After experimenting with various pedals on the band’s West coast run, Shannon shifted some things around and even took inspiration from Casal’s board to form this mothership. The centerpiece is the Road Rage true bypass looper which allows Shannon to individually bring each pedal in and out of the signal flow. Right before the looper is a JAM Pedals Wahcko, which was custom ordered solely based on the finish. Other highlights include a Greer Amps Super Hornet, Strymon Lex, a trio of Catalinbread stomps (Belle Epoch, Echorec, and Topanga), a Walrus Audio Monument, Lovepedal Rubber Chicken and a pair of BearFoot FX (Pale Green and Honey Beest OD).
Circles Around the Sun take plenty of musical risks, but that fearlessness stretches over into their gear choices as bassist Dan Horne also takes a single bass on the road. This 1978 Alembic Series 1 has an unusual setup. Although you can power the active pickups with batteries, Horne uses an Alembic DS5 power supply to provide power via the cable. (The DS5 also has dual outputs, but Horne only uses the bass output.)
Tower of Doom
The Grateful Dead’s “Wall of Sound”-era speakers served as the inspiration for Horne’s triple-cabinet tower. The top cabinet was built by Bag End while the bottom two were DIY affairs created by a friend. All three cabinets feature a Weber speaker.
Under the Hood
The engine behind Horne’s sound is this rack, which includes an Alembic F-1X tube preamp—powered by a 12AX7—and a Crown XLS 1502 power amp. All of Horne’s effects are behind him on the pedal drawer and he controls them via a Voodoo Lab PX-8 Plus.
Horne's Tone Zone
Horne’s pedal rack includes a Sonic Research ST-300 tuner, Boss BF-2 Flanger, MXR Carbon Copy, MXR 10-Band EQ, a vintage Electro-Harmonix Small Stone Phase Shifter, MXR Bass Envelope Filter, and a BearFoot FX Pale Green compressor. He wrangles them all with a Voodoo Lab HEX loop switcher that’s controlled by a PX-8 Plus.
To mod or not to mod? Three experts tell us what we should and shouldn’t do to our ’70s-era Fender amplifiers.
Fender’s silver-panel amplifiers have a mixed reputation. Some people will happily bend your ear about how they can’t compare to their counterparts from the tweed, black-panel, or drip-edge eras, while others will tell you they simply sound great. And some are in between—admiring the silver-panel amps for exactly the reliable, powerful, and plentiful specimens they are.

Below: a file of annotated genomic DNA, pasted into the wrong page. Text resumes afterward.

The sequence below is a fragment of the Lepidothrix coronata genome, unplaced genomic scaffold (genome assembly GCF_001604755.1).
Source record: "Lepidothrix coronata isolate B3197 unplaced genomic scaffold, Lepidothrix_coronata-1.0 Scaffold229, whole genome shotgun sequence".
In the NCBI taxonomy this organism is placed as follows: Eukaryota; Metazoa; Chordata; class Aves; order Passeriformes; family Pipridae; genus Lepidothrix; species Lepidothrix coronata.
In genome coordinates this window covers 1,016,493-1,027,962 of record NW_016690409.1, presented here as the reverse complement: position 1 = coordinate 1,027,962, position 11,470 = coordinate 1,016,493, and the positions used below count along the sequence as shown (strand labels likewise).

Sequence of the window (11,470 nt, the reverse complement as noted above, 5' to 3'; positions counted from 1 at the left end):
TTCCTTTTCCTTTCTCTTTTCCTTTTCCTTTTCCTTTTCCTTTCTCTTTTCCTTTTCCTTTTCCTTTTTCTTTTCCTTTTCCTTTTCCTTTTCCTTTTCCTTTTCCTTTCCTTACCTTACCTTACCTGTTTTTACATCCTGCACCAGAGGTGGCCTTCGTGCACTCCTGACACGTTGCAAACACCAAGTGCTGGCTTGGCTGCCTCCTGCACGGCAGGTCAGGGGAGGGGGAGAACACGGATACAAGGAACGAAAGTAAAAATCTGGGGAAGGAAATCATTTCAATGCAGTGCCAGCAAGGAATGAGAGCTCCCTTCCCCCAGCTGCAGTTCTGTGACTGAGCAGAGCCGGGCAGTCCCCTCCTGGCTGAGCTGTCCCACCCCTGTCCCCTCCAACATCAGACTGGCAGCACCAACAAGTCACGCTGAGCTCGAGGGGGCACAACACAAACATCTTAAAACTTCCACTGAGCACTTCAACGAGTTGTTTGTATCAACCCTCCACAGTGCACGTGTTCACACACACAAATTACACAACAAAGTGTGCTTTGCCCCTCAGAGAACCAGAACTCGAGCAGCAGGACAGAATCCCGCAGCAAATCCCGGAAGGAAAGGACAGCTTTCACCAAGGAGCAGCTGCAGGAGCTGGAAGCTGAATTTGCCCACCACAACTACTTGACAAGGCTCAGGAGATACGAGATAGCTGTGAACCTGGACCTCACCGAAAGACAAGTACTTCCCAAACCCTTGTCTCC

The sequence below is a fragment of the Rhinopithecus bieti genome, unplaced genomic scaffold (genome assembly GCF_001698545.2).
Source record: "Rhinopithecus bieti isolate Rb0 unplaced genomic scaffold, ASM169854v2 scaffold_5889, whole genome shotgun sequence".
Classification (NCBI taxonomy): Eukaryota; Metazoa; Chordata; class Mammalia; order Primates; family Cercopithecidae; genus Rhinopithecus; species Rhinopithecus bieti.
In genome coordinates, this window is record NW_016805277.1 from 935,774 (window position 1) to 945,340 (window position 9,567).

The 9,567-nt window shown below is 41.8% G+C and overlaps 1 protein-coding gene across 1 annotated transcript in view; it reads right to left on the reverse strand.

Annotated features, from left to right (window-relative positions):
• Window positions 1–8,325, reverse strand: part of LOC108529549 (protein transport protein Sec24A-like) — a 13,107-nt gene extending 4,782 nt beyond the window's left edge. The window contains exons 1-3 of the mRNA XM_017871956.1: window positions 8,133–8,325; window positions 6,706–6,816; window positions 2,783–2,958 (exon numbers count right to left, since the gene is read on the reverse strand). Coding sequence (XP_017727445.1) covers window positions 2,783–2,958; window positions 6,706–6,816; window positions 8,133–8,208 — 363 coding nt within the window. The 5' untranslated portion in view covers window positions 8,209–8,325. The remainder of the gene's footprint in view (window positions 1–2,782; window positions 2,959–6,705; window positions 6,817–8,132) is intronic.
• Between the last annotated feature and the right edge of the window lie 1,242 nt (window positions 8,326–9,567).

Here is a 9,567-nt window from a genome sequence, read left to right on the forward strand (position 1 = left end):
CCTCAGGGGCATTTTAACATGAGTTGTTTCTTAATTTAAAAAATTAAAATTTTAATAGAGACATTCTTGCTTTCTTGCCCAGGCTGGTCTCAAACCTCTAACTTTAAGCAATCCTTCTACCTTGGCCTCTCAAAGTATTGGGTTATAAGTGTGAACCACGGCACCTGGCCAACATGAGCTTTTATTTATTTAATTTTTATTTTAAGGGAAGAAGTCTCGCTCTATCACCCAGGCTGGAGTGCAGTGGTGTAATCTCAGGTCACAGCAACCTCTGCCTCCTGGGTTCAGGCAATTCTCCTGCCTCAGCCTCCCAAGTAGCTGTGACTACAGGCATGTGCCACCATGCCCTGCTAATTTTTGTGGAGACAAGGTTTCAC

Not too long ago, you could easily find low asking prices on silver-panels of all types, earning them a designation as vintage amps for working musicians (prices have gone up, but you can still find a deal with a little effort). Yet thanks to those more affordable tags and their reputations, the years haven’t always been kind. These amps have been put through the ringer and subjected to their share of mods: everything from tweaks to increase midrange to ill-advised attempts to turn them into Marshalls and Voxes. Still, so many have survived the test of time—a testament to their durability.
“What we see today is from 50, 60 years of things becoming the industry standard. Back in the ’50s or ’60s, everything was new. They were just throwing things out there.”—George Alessandro
If you own a silver-panel model, you know that there’s a lot of subjective information floating around between the internet and our local amp-repair shop. If you’re not a tech, and you just want an amp that works well and sounds good, it can be a lot to unpack—suggestions about mods, restorations, and other tweaks can really leave your head spinning. It might seem like the easiest path is to never change anything and just fix what’s broken when it’s time to service yours, but that’s not always possible. Vintage examples of these amps have been rocking for so long that many of them are likely to need quite a bit of maintenance or have received extensive servicing over the years, and possibly not at the highest level.
So, when it comes time to fix your amp, what’s the best way to proceed? Do you restore your amp to factory spec? And will you even like the way that sounds? Considering how much time has passed, there’s a good chance it could make for a dramatic difference. And are some modifications to the circuit in order?
I’m no tech. I’m just a player who has an appreciation for these amplifiers and has owned my share of ’em. So, with all these questions in mind, I hit up a couple experts who know their way around a Fender amp in order to set the record straight on how to proceed with servicing our silver-panel amps and getting the best, most reliable tones out of them.
What’s the Deal with Silver-Panel Amps?
The author’s beloved 1971 Deluxe Reverb shows some wear after 51 years of heavy use. Except for a replaced speaker—now a Celestion Vintage 30—this amp is up to original spec.
Through 1965, Fender kicked out one iconic, revered amp design after another. After CBS took over, those circuits slowly changed over the course of the transitional late-’60s “drip-edge” era of amps. By the ’70s, the entire line had evolved into the silver-panels. This was Fender’s first era to really draw significant negative feedback from players. (When’s the last time you read a piece about modding a tweed Deluxe!?) One big point of criticism is that, during this phase, the company was looking for cheaper ways to build their amps—choices often blamed on the accounting department rather than their engineers—which affected everything from speaker quality to the type of wire used inside the circuits.